If you’ve just spilled a liquid on your best laptop, time is of the essence. You absolutely must turn your computer off immediately and unplug it if it’s plugged in. If you have a removable battery, remove it immediately. Go ahead and press that Power button until your machine shuts down. Do that now! Every second is vital in this situation.
OK, are you back with us? Here’s a more in-depth guide for how to handle this emergency.
In case of a wet laptop emergency
Step 1: Remove all easily detachable components. Unplug your mouse and any cables, and remove any flash drives and DVDs. Leave your laptop bare.
Step 2: Dry the outside of your machine. Open your laptop as far as it goes, hold it upside down to let any accumulated liquid drain out, and use a towel or a lint-free, absorbent fabric to wipe wet surfaces until they’re dry. Do not try to dry the computer with forced hot air from a heat gun or hairdryer.
Step 3: At this point, we recommend that you take advantage of the warranty if it’s still applicable, or take your machine to a repair shop. If your brand has a designated repair store (like Apple), give them a call or bring it in. Otherwise, look for local repair stores that specialize in your laptop brand.
The type of liquid that was spilled matters: Water is the least acidic, while sugary and alcoholic fluids are more conductive and more corrosive, and they can quickly cause permanent damage. Either way, the goal is to mitigate their effects as much as possible by drying the computer immediately. If you don’t want to have a professional take a look at it for you, though, there are more steps you can take to try and dry your machine out. However, take note that neither Digital Trends nor the author is responsible for any damage caused to your PC from taking it apart.
Break it down
While the process of opening up and removing components from earlier laptops was easy, that’s not the case with modern-day laptops. We don’t recommend trying to take anything apart unless you have an older laptop model that’s not mainly glued together. That said, here are some steps you can attempt if your laptop allows it.
Step 1: If you haven’t already, and your laptop allows it, remove the battery. Battery removal is typically accomplished by pressing a switch or button on the underside of your computer.
Step 2: If you’re concerned about liquid leaking through to the whole system — to components like your memory and storage drive — you can remove those, too. On some laptops, you’ll find panels that allow for their removal on the underside. In most cases, however, you’ll need to use a Phillips or Torx screwdriver to remove them. For the memory, press the side clips to eject each stick. With the solid-state drive or hard drive, you’ll likely need to undo more screws to free it from the frame. Be sure to carefully detach it from the power and data connection ports or cables.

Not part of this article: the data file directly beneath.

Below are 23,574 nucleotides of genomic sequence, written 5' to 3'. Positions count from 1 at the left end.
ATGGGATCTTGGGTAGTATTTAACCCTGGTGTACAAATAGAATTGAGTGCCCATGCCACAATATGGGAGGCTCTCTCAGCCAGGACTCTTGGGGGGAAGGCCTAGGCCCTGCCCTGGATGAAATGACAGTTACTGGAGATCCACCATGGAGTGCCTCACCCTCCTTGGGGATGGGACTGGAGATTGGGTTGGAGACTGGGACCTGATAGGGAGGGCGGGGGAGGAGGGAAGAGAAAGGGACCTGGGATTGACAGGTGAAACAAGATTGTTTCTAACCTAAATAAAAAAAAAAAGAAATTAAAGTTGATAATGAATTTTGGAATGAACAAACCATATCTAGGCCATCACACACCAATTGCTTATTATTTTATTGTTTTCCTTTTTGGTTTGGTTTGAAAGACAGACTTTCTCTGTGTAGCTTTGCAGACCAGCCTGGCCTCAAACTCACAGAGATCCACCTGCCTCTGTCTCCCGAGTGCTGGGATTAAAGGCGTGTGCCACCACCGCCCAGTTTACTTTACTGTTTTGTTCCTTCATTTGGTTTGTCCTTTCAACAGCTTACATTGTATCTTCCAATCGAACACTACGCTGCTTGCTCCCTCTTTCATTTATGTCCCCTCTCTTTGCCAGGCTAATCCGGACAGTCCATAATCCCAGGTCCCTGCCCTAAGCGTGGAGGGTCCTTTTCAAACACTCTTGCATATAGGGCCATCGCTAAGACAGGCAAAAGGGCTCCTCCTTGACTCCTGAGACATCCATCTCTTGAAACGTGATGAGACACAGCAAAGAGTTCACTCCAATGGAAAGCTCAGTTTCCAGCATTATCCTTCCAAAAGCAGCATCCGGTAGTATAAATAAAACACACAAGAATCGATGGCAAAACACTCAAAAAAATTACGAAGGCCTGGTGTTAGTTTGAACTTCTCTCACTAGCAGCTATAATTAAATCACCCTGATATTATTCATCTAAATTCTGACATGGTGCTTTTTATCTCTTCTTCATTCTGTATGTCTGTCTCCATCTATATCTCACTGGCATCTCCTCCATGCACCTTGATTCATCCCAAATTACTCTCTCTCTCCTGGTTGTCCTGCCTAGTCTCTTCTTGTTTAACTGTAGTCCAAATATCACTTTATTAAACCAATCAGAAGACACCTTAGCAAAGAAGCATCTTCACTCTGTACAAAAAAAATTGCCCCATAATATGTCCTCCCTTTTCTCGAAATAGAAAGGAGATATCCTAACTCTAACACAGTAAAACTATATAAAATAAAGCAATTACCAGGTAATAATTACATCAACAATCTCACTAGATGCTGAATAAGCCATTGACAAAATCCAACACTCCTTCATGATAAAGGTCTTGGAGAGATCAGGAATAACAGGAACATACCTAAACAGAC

Step 3: Examine each component you’ve removed to check for any sign of wetness or corrosion. Any wet parts should be dried, but if the liquid is anything other than water, wipe it off using a clean toothbrush dipped in 99% isopropyl alcohol — this will dissolve gunk without causing damage and evaporate without leaving a residue.
Step 4: Once everything is clean and examined, and you’re sure you’ve brushed away any signs of corrosion, leave everything alone to air-dry for two to three days in a warm, dry area. A fan will hasten the drying process. Do not use a hairdryer, as this could cause static problems. Once you’ve picked your machine apart and given the components time to dry, you can follow the instructions in reverse to put your laptop back together and see if it works.
Hopefully, all will be well, but if not, take it to a repair center.
If your laptop cannot be taken apart
What if you have a Surface Book 3, MacBook, or any other laptop that you cannot take apart or even remove the battery? This situation drastically reduces your options, so you’ll have to take it to a repair center ASAP.
Between the time that liquid spilled on your keyboard and the time that you take it to the store, here’s what you can do: Hold your machine upside down and use a towel to wipe dry any visible wetness. Then, lay it down on a dry surface, and give your laptop as much ventilation as possible — it may not help much, but it’s better than nothing while you wait for a repair appointment.
Some people recommend putting your laptop in a big bag of rice, but that famous piece of advice has many substantial problems. First, a hygroscopic material like rice isn’t nearly as useful when dealing with liquids that have sugars, alcohols, or other substances besides water. Second, rice doesn’t efficiently absorb moisture trapped deep in your laptop, where problems are caused — remember, most damage from spills happens in the first several seconds after the accident. Third, almost all rice has lots of microscopic flakes of debris that can get inside your laptop and create even more issues.
If you absolutely cannot go to a repair store, then you must let your laptop ventilate and dry out for at least a day or two before you try turning it back on yourself. If you attempt to power up your PC too soon after a spill, you’re inviting disaster — doing so can cause a massive short and ruin your computer.
To safeguard your laptop in the future, we recommend investing in a
. Or, you can get a full shell for the top and bottom of your laptop, if you prefer. You can also carry your laptop around in a great laptop bag. Be careful not to cover any ventilation holes, however, and use scissors to cut the skin to ensure that your ventilation holes are left free.
Perhaps you work in an environment where spills and moisture problems are frequent and harder to avoid. In this case, you may want to look for a ruggedized laptop that includes a sealed keyboard and additional features for more robust protection, like one of